I heard a pilot replied "CC" to ATC instruction.

I can't remember the exact situation, but does anyone knows what it means?

  • 5
    $\begingroup$ Can you clarify did you hear "CC" or "Charlie Charlie" $\endgroup$
    – RoyC
    Commented Feb 1, 2018 at 22:05

5 Answers 5


Short answer

Charlie-Charlie is a fancy substitution for a standard affirmative.

It comes from the convention of abbreviating Correct/Yes by letter C in codes. It was early standardized and used at sea since 1857. Under the Commercial Code of Signals (1857-1902), the C flag, in addition of representing the letter itself, had the meaning of Yes/Affirmative.

enter image description here
C flag meaning affirmative

This code has been improved and extended into the International Code of Signals (ICS). While the visual representation changed, the meaning was preserved extended to radiocommunications. From the 2003 ICS:

Signals for flags, radiotelephony, and radiotelegraphy transmissions.
C: Affirmative—YES or “The significance of the previous group should be read in the affirmative”.


Discovered by @ymb1, this accident investigation report, for a Boeing 747 accident in 1987, includes a transcription of the pilot (CA) controller (MA) exchange:

  • CA: Roger, we will appreciate it if you can alert, er, fire, er, er, er.
  • MA: Do you request a full emergency please? A full emergency?
  • CA: Affirmative, that's Charlie Charlie
  • MA: Roger, I declare a full emergency.


  • MA: Confirm runway one four?
  • CA: Charlie Charlie.

And this other document, still from @ymb1:

  • Do you have ATIS information Delta?
  • Charlie Charlie we have Delta.


  • Ok our stand 41 AF028.
  • Understand B 41.
  • Charlie, charlie.
  • 23
    $\begingroup$ Formally, "roger," "wilco," and "affirm/affirmative" are not synonyms. "Roger" means "I understand," "wilco" means "I will comply," and "affirmative" means "yes." Usage does differ from the formal meaning, however. $\endgroup$ Commented Feb 1, 2018 at 14:50
  • 3
    $\begingroup$ Is this some kind of elaborately layered pun? Charlie -> C -> "C" is pronounced Si (spanish for yes) -> yes $\endgroup$
    – BlackThorn
    Commented Feb 1, 2018 at 18:51
  • 6
    $\begingroup$ @BlackThorn: Yes, mnemonic, also No-vember. I'm a little unsure whether "I require medical assistance" being Whisky is a joke or based on reality :-) $\endgroup$
    – mins
    Commented Feb 1, 2018 at 19:15
  • $\begingroup$ @WayneConrad: does "affirmative" mean "I understand", "I will comply" or what? $\endgroup$
    – smci
    Commented Feb 1, 2018 at 21:21
  • 2
    $\begingroup$ @smci "Affirmative" is "yes" in response to a yes/no question. "Negative" is "no". $\endgroup$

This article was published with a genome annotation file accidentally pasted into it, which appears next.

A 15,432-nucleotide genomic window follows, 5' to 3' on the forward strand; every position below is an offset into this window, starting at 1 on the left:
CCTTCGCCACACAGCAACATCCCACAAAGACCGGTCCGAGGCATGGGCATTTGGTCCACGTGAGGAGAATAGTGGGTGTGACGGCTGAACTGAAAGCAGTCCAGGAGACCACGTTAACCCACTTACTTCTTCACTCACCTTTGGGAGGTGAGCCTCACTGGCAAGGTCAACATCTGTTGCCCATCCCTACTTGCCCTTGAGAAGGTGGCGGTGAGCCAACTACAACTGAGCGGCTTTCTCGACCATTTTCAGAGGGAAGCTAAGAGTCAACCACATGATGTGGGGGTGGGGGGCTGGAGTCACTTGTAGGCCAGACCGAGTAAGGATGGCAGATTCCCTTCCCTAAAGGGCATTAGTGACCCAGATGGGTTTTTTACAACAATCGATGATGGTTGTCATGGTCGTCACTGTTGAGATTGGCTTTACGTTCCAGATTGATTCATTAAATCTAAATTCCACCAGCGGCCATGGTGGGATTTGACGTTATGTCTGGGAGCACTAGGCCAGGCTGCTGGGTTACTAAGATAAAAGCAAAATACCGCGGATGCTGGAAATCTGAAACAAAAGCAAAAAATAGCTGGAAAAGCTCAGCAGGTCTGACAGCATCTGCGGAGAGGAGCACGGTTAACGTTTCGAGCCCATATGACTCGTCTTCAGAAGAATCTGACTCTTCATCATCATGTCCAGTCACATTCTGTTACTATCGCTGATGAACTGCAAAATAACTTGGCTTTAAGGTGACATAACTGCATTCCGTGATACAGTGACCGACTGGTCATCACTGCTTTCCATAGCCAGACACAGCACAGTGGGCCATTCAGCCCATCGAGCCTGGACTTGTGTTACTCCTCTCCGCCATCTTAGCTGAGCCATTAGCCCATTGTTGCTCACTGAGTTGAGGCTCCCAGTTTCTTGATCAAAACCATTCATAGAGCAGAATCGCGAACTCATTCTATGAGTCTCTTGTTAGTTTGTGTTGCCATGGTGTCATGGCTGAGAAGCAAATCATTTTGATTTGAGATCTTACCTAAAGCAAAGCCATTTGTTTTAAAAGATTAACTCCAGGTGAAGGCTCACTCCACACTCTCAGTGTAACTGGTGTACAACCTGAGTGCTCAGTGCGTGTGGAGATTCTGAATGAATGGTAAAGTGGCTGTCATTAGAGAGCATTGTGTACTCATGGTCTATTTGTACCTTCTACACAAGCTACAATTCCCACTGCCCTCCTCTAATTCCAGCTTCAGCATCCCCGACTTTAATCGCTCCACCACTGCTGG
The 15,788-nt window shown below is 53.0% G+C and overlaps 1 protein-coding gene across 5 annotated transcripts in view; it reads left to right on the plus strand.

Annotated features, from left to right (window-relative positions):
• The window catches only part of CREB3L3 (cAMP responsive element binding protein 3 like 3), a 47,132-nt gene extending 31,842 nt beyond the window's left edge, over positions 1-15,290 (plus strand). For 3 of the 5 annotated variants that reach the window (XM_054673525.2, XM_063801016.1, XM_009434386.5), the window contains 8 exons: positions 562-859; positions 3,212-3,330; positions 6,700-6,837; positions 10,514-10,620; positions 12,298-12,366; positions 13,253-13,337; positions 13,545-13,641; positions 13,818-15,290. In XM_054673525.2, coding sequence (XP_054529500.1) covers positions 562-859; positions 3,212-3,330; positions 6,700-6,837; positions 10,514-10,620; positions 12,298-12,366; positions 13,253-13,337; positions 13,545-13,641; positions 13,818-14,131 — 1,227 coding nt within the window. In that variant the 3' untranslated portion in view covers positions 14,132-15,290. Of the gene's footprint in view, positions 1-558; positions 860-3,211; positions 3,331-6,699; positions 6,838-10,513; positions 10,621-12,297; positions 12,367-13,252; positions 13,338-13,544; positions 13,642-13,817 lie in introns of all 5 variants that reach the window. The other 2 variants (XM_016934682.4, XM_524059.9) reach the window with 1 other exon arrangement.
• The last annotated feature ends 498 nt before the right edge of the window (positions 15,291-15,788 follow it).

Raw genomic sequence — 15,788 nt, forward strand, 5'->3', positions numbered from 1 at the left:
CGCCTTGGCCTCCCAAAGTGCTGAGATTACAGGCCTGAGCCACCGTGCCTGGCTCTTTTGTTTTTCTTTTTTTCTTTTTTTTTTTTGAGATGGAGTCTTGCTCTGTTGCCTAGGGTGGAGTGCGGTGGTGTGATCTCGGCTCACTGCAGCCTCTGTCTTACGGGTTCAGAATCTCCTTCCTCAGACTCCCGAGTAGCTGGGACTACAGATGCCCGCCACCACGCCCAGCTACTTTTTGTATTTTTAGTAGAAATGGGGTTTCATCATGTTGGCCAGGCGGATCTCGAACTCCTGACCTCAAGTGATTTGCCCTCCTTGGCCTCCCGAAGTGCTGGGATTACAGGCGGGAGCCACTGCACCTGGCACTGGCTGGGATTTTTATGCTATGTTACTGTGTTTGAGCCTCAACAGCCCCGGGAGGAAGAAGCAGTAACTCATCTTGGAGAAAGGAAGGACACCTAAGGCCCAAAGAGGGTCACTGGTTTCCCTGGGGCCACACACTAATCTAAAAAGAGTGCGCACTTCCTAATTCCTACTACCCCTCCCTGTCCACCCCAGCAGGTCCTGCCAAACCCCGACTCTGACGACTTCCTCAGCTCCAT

– ChrisDevo
    Commented Feb 1, 2018 at 21:38

CC is short for Click Click. In situations where a military operator was busy or where talking could prove fatal an incoming message would be acknowledged by a double click of the transmit switch on the radio producing a "click click" at the other end.

"CC" somehow got into informal usage rather than the more precise roger wilco or affirmative. In this context it would probably be used as an informal acknowledgement of a purely informational message.

  • $\begingroup$ Second that, I remember being taught this method of "silent affirmation of receipt" in the US Marines FROC (field radio operators course). $\endgroup$ Commented Feb 1, 2018 at 19:41
  • $\begingroup$ The OP's question was about CC not Charlie Charlie. $\endgroup$
    – RoyC
    Commented Feb 1, 2018 at 22:02
  • $\begingroup$ @mins Added quotes to clarify. $\endgroup$
    – RoyC
    Commented Feb 1, 2018 at 22:17

To answer the OP's question, "CC" and/or "Charlie Charlie" mean absolutely nothing in air traffic control. In my 30+ years in ATC, I never heard, nor heard of, someone responding to a clearance with that verbiage. If I did, I would repeat the clearance because I had not received a valid read back.


Flying overseas in the 1970s we used "Charlie Charlie" (not CC) as affirmative mostly on HF (High Frequency) radios. UHF, VHF and FM radios were pretty clear and you could understand a word like affirmative.
But HF was often a weak signal; scratchy and full of static. Charlie Charlie (repeated like that) was better- easier to understand- than one word answers like affirmative. I was a young pilot then and I learned to use it from professional radio operators. I will defer to the other responder regarding it's historical origin.

  • 1
    $\begingroup$ Welcome to Aviation.StackExchange! $\endgroup$
    – Ralph J
    Commented May 29, 2023 at 20:59

"Charlie Charlie" was always "Confirmed Correct" in my understanding. If ATC asked a question like "Is that your final requested level" then "Charlie Charlie" was an acceptable and recognised informal reply.


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